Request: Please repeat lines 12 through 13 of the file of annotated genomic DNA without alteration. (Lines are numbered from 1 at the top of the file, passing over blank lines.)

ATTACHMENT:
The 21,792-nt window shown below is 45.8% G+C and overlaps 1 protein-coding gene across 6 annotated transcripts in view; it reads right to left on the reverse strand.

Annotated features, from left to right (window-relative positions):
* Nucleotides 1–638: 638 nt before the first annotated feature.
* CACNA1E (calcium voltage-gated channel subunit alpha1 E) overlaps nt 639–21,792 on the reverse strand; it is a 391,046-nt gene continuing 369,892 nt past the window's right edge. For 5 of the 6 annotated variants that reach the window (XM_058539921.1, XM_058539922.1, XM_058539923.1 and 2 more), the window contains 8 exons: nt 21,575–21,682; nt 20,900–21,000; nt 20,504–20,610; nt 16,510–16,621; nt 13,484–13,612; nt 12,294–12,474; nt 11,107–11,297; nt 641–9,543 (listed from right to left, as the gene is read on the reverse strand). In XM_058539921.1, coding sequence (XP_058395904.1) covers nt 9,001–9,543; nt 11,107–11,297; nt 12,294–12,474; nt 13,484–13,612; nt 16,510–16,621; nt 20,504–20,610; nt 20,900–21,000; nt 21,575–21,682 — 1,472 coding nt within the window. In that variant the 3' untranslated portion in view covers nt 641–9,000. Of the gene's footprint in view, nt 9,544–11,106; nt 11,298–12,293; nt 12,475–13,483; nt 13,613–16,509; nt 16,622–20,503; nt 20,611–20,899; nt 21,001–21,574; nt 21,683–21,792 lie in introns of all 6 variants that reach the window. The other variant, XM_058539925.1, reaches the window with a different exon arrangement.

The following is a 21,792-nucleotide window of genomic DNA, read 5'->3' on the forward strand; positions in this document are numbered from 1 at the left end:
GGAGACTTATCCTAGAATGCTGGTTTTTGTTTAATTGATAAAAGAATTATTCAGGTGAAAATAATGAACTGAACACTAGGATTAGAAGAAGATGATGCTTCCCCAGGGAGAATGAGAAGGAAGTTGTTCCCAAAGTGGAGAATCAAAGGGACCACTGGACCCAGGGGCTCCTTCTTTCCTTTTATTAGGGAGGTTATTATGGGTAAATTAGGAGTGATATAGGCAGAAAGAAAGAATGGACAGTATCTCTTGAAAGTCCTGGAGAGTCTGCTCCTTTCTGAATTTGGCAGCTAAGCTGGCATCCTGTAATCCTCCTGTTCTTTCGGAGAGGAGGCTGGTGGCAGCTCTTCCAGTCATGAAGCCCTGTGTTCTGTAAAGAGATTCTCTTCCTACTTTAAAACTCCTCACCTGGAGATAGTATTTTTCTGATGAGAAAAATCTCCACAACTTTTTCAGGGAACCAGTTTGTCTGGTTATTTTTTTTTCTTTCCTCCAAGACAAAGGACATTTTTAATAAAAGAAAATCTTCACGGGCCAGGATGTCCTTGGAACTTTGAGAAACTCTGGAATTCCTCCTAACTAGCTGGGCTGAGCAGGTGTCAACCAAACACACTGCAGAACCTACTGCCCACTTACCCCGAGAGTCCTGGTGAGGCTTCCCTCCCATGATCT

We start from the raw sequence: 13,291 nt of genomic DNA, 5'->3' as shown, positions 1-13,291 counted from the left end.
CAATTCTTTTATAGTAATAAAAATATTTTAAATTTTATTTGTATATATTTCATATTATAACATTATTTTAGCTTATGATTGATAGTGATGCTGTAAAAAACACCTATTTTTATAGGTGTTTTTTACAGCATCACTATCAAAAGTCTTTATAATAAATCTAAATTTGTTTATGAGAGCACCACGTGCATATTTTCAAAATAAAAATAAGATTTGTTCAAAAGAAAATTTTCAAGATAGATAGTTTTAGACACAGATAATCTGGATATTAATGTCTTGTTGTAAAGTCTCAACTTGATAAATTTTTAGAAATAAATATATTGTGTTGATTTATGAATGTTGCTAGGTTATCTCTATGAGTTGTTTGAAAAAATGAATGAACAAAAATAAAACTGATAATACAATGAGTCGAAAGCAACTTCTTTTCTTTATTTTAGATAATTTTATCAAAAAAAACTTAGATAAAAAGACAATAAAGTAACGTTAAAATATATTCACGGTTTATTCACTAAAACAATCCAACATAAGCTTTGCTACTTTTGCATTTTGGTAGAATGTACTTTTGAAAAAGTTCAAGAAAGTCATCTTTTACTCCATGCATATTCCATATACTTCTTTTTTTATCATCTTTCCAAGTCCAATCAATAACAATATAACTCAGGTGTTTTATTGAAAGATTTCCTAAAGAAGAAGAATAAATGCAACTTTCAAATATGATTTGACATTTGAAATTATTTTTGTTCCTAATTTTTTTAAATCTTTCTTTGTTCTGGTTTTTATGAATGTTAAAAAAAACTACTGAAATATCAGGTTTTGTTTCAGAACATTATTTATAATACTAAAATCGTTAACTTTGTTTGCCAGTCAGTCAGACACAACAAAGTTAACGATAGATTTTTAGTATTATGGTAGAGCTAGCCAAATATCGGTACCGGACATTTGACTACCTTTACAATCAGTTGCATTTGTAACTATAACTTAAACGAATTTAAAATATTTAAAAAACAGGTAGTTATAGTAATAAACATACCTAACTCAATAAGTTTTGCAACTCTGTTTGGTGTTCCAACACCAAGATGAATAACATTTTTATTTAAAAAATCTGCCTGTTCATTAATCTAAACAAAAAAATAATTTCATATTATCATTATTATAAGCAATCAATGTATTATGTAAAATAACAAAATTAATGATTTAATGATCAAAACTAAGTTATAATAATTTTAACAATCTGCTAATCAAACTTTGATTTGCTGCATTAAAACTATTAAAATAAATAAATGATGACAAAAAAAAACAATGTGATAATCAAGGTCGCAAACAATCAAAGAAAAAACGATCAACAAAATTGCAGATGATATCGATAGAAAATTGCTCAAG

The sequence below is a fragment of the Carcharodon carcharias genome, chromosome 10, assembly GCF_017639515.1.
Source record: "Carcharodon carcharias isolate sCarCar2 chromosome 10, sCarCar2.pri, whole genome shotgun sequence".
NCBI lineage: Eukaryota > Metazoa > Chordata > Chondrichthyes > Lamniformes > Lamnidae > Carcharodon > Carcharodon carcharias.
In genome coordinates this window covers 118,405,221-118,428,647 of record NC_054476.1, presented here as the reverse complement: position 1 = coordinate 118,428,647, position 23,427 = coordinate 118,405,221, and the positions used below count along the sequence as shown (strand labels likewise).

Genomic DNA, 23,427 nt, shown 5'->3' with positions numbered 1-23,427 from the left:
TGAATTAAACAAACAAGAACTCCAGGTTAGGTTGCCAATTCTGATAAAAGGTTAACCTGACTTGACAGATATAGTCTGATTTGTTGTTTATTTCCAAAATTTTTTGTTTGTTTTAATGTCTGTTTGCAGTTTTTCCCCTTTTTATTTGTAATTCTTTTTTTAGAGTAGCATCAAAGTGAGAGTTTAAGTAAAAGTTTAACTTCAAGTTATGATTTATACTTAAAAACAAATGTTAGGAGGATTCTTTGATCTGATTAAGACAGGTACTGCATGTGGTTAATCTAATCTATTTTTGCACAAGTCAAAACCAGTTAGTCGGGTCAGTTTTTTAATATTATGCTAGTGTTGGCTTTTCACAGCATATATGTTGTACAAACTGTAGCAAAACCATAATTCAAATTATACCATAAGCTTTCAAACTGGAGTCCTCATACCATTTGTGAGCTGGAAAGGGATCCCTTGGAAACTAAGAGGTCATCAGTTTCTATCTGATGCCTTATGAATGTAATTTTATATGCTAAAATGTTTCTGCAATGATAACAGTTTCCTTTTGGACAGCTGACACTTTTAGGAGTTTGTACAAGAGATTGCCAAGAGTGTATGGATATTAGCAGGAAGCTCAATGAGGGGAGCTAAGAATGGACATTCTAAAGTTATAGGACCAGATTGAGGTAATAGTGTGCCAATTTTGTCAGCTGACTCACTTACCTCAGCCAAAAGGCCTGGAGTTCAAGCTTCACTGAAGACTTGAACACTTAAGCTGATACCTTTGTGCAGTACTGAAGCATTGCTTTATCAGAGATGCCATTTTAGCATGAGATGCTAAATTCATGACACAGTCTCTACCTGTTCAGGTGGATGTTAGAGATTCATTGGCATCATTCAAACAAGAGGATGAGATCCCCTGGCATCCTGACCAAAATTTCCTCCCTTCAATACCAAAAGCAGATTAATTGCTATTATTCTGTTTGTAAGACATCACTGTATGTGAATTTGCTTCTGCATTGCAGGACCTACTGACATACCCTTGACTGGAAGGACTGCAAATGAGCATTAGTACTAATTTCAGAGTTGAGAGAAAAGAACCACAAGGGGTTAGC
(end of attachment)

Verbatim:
In genome coordinates this window covers 118,405,221-118,428,647 of record NC_054476.1, presented here as the reverse complement: position 1 = coordinate 118,428,647, position 23,427 = coordinate 118,405,221, and the positions used below count along the sequence as shown (strand labels likewise).

Genomic DNA, 23,427 nt, shown 5'->3' with positions numbered 1-23,427 from the left: